I published my Top 100 prospect list for the 2015 season in late October. Since then, we’ve seen numerous players jump to the majors to be contributors at the big league level. As you likely heard a million times during All-Star Week, there are a lot of very good young players in MLB right now. Fortunately, there are still many to come, and here are the top 50 prospects remaining in the minors:
NOTE: Since this is a mid-season list, I am not going to go in-depth with reporting at this time. If you’d like to see more, follow the link to the statistics from Baseball Reference and view how each prospect is performing, or feel free to comment for specific questions on players and I’ll provide a response.
At the halfway point of the 2014 season, it is time to take a look at some of the top prospects who are still hanging out on the farm developing their trade. Below, you will find the top 50 mid-season prospects for the 2014 season, with links to their statistics and a brief summary of their outlook. Enjoy. Share. Love.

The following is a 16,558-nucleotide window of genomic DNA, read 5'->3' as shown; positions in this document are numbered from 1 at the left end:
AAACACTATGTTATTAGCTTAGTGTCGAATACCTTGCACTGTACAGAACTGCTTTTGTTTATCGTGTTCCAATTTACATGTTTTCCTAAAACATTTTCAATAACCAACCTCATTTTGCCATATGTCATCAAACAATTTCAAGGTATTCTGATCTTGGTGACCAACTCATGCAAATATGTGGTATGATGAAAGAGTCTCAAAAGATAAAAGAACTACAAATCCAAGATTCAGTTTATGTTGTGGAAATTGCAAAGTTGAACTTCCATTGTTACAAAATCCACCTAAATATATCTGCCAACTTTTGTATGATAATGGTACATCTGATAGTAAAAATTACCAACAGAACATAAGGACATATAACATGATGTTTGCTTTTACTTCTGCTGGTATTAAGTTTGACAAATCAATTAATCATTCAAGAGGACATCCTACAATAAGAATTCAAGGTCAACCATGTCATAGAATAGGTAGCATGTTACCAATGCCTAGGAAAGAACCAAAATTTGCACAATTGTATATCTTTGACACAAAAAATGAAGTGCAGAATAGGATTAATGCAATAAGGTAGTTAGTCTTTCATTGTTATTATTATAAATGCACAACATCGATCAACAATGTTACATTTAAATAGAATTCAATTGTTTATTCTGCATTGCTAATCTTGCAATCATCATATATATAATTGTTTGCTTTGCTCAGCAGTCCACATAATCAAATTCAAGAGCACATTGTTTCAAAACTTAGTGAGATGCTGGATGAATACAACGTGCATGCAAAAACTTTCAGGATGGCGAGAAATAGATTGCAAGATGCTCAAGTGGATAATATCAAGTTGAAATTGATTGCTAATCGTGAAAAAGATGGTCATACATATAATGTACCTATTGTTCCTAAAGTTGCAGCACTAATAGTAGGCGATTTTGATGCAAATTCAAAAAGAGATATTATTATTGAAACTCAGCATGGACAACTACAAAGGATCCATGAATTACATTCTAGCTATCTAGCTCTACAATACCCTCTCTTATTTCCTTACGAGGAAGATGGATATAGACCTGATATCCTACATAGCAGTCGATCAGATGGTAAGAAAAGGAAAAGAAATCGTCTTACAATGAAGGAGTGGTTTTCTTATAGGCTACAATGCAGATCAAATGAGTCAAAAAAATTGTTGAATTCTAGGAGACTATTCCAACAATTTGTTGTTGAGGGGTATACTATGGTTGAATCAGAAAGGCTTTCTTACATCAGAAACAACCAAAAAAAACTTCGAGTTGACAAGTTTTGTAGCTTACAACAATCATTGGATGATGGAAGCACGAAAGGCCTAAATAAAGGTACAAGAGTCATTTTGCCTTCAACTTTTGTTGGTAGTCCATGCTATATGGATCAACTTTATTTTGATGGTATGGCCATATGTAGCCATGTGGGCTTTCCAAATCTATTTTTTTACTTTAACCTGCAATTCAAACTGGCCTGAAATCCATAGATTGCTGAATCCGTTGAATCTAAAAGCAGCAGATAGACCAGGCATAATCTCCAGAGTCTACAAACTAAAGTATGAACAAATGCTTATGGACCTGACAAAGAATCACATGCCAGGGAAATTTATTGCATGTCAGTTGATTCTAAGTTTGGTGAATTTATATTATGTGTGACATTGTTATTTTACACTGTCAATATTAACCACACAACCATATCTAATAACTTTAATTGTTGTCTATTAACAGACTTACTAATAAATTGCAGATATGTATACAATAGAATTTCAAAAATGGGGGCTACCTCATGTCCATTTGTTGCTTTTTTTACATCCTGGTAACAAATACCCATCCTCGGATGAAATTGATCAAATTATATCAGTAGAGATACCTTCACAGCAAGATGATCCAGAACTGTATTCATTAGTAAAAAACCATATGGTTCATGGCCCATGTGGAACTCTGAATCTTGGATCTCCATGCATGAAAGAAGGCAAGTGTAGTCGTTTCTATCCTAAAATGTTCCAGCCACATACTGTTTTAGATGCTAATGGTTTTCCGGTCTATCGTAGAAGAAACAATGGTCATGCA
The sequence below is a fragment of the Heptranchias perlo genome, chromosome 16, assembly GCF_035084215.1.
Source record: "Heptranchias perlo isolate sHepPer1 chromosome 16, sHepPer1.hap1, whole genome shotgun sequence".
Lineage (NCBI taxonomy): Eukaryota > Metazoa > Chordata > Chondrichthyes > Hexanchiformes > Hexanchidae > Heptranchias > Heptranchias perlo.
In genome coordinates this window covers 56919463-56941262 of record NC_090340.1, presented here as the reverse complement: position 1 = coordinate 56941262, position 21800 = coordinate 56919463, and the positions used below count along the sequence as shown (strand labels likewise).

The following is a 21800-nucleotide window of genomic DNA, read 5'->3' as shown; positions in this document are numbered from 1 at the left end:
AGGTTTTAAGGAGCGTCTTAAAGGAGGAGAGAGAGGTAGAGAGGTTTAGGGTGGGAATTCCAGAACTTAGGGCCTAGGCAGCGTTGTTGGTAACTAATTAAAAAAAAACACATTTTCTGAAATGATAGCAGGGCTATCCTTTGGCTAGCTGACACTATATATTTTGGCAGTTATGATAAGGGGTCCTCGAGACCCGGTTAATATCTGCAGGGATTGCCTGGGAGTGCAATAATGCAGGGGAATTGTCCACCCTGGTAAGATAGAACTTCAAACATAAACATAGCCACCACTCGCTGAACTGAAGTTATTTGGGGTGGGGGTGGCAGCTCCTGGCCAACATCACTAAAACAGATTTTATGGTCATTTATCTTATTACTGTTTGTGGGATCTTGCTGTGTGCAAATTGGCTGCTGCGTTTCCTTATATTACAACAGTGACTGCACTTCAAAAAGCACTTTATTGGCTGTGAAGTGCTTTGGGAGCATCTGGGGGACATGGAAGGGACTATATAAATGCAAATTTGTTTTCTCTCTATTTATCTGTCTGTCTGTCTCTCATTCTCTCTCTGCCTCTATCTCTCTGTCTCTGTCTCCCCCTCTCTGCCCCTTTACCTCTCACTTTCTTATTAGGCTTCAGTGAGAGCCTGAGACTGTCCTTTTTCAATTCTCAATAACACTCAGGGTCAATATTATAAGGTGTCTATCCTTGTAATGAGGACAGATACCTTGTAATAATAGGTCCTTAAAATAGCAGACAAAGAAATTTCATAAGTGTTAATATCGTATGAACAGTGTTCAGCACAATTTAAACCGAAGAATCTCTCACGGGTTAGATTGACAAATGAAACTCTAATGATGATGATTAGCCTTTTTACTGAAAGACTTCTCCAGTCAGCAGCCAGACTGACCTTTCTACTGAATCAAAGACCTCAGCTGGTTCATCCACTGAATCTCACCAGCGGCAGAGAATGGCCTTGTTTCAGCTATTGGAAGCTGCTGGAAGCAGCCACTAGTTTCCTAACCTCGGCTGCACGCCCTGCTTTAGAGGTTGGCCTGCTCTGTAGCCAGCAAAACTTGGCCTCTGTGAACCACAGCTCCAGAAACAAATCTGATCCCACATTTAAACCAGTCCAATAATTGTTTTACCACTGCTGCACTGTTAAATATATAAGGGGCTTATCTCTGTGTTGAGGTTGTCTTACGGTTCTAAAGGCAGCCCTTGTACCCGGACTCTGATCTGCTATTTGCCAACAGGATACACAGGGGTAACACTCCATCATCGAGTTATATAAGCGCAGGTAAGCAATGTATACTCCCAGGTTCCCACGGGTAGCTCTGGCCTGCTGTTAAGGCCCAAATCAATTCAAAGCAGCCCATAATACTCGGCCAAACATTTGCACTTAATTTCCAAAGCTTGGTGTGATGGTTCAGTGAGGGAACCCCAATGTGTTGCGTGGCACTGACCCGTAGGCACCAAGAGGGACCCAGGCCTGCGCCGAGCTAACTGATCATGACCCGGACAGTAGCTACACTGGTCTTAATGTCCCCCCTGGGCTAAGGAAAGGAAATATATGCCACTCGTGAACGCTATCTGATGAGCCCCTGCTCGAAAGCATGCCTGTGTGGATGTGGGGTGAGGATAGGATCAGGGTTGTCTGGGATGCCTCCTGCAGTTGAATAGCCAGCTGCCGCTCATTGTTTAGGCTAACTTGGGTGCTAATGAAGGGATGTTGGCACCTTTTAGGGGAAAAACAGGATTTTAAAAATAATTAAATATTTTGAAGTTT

1. Byron Buxton, OF, Minnesota Twins: Wrist injuries have hurt him this season, but the tools are still there to be a five-tool stud.
2. Kris Bryant, 3B, Chicago Cubs: The power is incredible, but not nearly as incredible as the overall numbers. Will he end up at third or the outfield? It doesn’t really matter where he ends up, he’s a star.
3. Carlos Correa, SS, Houston Astros: Correa’s season has been destroyed by a broken leg after he destroyed opposing pitchers in the California League. He was just about ready for a promotion to Double-A, so the timing was quite unfortunate. He remains a future star in Houston.
4. Addison Russell, SS, Chicago Cubs: It doesn’t matter who he plays for, Russell can hit, hit for power, show patience at the dish, and field his position. While the landing spot of the recent trade leads to a lot of questions, Russell’s overall skills could make him the best option at short for Chicago.
5. Javier Baez, SS, Chicago Cubs: The power and bat speed are tools that all others envy, but until Baez makes some adjustments with his all or nothing approach, he isn’t the top shortstop prospect in the minors – but where he ends up with a crowded Cubs’ system means little if he doesn’t start making more consistent contact and taking a few more pitches.
6. Francisco Lindor, SS, Cleveland Indians: He may not possess the power that the other prospects offer ahead of him, but Lindor will have plenty of value for the Indians, showcasing an elite glove, solid speed, an excellent approach, and more pop than you’d expect based on his frame (5’11”, 175 pounds).